Before The Sopranos series finale famously cut to black, Tony Soprano made a choice. He flipped through the options in a diner jukebox and decided to play Journey’s 1981 anthem “Don’t Stop Believin’.”
That wasn’t the first time a TV show featured one of Journey’s songs, or even that song in particular. Family Guy, Laguna Beach, and Scrubs had all taken midnight trains goin’ anywhere before The Sopranos did it in 2007. But experiencing that track in such a widely watched episode of one of the most revered dramas in TV history changed the way some people perceived it. After that diner scene aired, “Don’t Stop Believin’” got an adrenaline shot of renewed popularity, and Journey, a band often dismissed as purveyors of Velveeta rock, basked in a bit of credibility.
In the near-decade since that jukebox moment, ’80s music has played an increasingly prominent role on television. As more years have passed and the decade has been put in more nuanced context, the diversity and quality of its pop music has become more widely acknowledged.
Series that are set in the ’80s, as well as some that are not, now frequently incorporate the era’s radio-friendly hits into their soundtracks in ways that infuse them with fresh meaning, while a number of shows, especially period pieces like The Americans and Halt and Catch Fire, keep digging further into the vinyl vaults to highlight deeper and deeper tracks from the time. All of this confirms that the early MTV landscape, once perceived as the epicenter for disposable one-hit wonders and artists who cared more about their lip gloss than their lyricism, is actually a pretty rich field to mine for enduring and meaningful melodies.
“We’ve had decades of listening to Led Zeppelin,” says Lori Majewski, co-author of the book Mad World: An Oral History of New Wave Artists and Songs That Defined the 1980s, as well as the co-host of the SiriusXM music talk show Feedback. “You know: ‘Sympathy for the Devil’ [by the Rolling Stones] was used in everything, right? We’ve heard those songs over and over and over. Now people who are in their late 30s through early 50s, they’re running the shows, literally. That’s why this cool music is being heard.”
Ben Zales, music editor for Mr. Robot, which weaved in a number of choice ’80s cuts during its most recent season, echoes that sentiment. “I’m seeing some showrunners and writers who grew up in the ’80s and have an attachment to that era of music,” he says. “And now they’re in a position to inject their tastes into what they’re writing into their show.”
The very notion of building a TV soundtrack around pop music was actually pioneered in the mid-’80s, when Miami Vice became the first scripted series to commit to it as part of its modus operandi. Back then, though, the public was more inclined to take a Phil Collins or Glenn Frey track seriously. After the 1980s ended and we began the process of looking back at it, the decade’s pop music was often characterized as one massive, ridiculous, retro giggle. And, to be fair, some of it was ridiculous as hell. Have you listened to “I Wanna Be a Cowboy” recently? There’s a reason why that song will never be in an episode of Westworld.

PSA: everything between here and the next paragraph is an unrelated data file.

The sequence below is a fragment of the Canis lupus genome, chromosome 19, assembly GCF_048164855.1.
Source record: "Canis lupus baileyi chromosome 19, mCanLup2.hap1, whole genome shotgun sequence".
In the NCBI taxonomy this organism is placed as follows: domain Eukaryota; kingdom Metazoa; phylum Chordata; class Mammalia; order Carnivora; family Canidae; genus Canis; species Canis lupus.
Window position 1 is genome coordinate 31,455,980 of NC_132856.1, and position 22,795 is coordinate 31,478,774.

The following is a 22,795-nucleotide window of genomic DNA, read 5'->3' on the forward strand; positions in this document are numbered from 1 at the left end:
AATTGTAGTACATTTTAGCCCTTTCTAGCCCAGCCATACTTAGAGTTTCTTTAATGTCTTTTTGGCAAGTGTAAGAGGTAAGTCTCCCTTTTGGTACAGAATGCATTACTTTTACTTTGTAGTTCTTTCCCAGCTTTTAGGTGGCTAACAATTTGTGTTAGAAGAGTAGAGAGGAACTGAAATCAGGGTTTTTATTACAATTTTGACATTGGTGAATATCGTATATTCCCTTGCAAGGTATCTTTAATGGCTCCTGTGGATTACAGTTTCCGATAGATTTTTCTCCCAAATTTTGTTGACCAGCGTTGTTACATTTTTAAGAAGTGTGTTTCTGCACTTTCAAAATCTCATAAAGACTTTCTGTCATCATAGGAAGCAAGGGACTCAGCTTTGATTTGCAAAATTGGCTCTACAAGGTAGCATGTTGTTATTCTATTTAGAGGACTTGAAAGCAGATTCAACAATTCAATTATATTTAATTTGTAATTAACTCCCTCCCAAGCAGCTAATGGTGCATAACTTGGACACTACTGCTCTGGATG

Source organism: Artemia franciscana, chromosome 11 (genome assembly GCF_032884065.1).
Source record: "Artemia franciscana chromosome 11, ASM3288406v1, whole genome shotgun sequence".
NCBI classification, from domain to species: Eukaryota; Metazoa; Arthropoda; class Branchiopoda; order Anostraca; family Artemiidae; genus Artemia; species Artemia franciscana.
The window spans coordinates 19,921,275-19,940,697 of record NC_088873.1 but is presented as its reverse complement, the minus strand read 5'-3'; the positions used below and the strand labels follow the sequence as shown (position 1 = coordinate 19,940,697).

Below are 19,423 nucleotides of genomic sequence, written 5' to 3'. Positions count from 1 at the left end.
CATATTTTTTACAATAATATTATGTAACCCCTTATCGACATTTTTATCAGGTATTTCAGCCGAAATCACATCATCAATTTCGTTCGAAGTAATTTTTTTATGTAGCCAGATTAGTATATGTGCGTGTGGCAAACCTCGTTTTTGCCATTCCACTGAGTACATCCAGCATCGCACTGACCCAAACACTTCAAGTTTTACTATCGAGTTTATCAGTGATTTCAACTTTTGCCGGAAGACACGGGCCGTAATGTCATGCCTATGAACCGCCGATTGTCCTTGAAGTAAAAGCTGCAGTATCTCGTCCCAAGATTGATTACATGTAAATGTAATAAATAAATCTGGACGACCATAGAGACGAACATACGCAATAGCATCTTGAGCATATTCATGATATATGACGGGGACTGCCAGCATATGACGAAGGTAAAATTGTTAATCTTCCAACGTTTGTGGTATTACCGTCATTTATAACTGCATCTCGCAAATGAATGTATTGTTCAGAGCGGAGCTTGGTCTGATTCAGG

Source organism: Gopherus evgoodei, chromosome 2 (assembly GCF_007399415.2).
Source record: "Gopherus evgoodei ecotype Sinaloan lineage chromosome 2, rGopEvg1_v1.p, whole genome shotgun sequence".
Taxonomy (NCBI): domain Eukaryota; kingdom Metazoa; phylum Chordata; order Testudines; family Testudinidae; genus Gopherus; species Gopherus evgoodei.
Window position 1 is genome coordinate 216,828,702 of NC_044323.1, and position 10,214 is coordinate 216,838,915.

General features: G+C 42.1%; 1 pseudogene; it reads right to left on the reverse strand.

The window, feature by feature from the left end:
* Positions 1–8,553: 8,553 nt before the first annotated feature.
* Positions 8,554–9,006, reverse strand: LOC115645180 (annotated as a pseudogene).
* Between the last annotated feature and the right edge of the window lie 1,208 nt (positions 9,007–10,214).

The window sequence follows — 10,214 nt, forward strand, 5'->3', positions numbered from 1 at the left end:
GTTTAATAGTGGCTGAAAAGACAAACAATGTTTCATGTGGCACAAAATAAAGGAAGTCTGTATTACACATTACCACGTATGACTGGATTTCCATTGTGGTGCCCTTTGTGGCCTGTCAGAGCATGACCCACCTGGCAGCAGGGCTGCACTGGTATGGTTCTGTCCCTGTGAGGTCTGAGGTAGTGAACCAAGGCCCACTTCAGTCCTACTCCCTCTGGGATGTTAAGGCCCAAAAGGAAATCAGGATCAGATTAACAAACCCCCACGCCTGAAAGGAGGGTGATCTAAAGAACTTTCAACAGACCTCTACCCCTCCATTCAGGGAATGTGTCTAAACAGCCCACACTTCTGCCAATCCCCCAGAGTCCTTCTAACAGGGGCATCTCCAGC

But when resurfaced in the proper context, the ridiculous can become infectious, poignant, and potentially even sublime. Glee put a lot of ’80s music faves on the radar again by reconnecting with the sentimentality and/or sense of fun in tracks by REO Speedwagon, Madonna, Michael Jackson, and, yes, Journey, among others. Both This Is Us and the CW’s No Tomorrow recently worked in a similar vein by illustrating moments of empowerment by having a character perform an ’80s smash in front of an audience. (On This Is Us, that happened when Kate crooned “Time After Time” at a retirement home, while Evie on No Tomorrow let her headbanger chick out to play during a live karaoke rendition of Whitesnake’s “Here I Go Again.”)
Things get even more interesting when a series takes an incredibly familiar ’80s tune and flips the script on its tone or meaning. This season, Mr. Robot used a song that you can barely scan a radio dial or enter a grocery store without still occasionally hearing — “Everybody Wants to Rule the World” by Tears for Fears — and, once again through the power of live karaoke, turned it into a haunting commentary on the emptiness of both Angela’s and f society’s quests for power.
One of the strongest music cues in Stranger Things, aside from its chilling synthesized score, happens at the beginning of episode three when Foreigner’s “Waiting for a Girl Like You” — the jumping-off point for many a slow dance in 1981 — underscores both the first sexual encounter between Nancy and Steve and the dragging of poor Barb into the Upside Down by some otherworldly creature. Under such tense circumstances, a song that once sounded overly sentimental suddenly assumes a sinister quality. Who, exactly, has been waiting for a girl? Steve, or the creature from the Stranger Things lagoon?
The best uses of ’80s music fire up the synapses in our brains in a way that allow us to simultaneously feel a surge of remembrance and a surge of empathy for the characters we’re watching. Sometimes they even call to mind the use of ’80s music on ’80s TV shows.
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